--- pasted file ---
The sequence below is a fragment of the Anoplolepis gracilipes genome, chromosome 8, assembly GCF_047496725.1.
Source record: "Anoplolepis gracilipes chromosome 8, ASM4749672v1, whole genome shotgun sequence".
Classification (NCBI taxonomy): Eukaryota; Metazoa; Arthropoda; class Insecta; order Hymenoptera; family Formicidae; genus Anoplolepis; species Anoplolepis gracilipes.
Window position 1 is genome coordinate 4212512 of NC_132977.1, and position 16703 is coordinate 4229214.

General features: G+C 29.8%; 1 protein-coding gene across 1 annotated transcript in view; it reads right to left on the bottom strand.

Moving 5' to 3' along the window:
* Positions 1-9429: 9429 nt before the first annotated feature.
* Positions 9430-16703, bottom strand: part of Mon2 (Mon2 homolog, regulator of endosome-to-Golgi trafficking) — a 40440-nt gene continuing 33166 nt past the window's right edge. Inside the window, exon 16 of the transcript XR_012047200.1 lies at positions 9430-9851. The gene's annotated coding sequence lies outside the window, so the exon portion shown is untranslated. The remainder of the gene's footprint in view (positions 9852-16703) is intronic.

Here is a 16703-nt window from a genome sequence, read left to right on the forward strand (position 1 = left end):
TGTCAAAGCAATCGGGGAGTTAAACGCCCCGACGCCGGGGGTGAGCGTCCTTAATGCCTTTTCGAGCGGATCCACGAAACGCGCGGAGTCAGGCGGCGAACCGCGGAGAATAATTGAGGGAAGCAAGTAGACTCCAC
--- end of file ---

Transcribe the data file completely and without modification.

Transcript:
The sequence below is a fragment of the Anoplolepis gracilipes genome, chromosome 8, assembly GCF_047496725.1.
Source record: "Anoplolepis gracilipes chromosome 8, ASM4749672v1, whole genome shotgun sequence".
Classification (NCBI taxonomy): Eukaryota; Metazoa; Arthropoda; class Insecta; order Hymenoptera; family Formicidae; genus Anoplolepis; species Anoplolepis gracilipes.
Window position 1 is genome coordinate 4212512 of NC_132977.1, and position 16703 is coordinate 4229214.

General features: G+C 29.8%; 1 protein-coding gene across 1 annotated transcript in view; it reads right to left on the bottom strand.

Moving 5' to 3' along the window:
* Positions 1-9429: 9429 nt before the first annotated feature.
* Positions 9430-16703, bottom strand: part of Mon2 (Mon2 homolog, regulator of endosome-to-Golgi trafficking) — a 40440-nt gene continuing 33166 nt past the window's right edge. Inside the window, exon 16 of the transcript XR_012047200.1 lies at positions 9430-9851. The gene's annotated coding sequence lies outside the window, so the exon portion shown is untranslated. The remainder of the gene's footprint in view (positions 9852-16703) is intronic.

Here is a 16703-nt window from a genome sequence, read left to right on the forward strand (position 1 = left end):
TGTCAAAGCAATCGGGGAGTTAAACGCCCCGACGCCGGGGGTGAGCGTCCTTAATGCCTTTTCGAGCGGATCCACGAAACGCGCGGAGTCAGGCGGCGAACCGCGGAGAATAATTGAGGGAAGCAAGTAGACTCCAC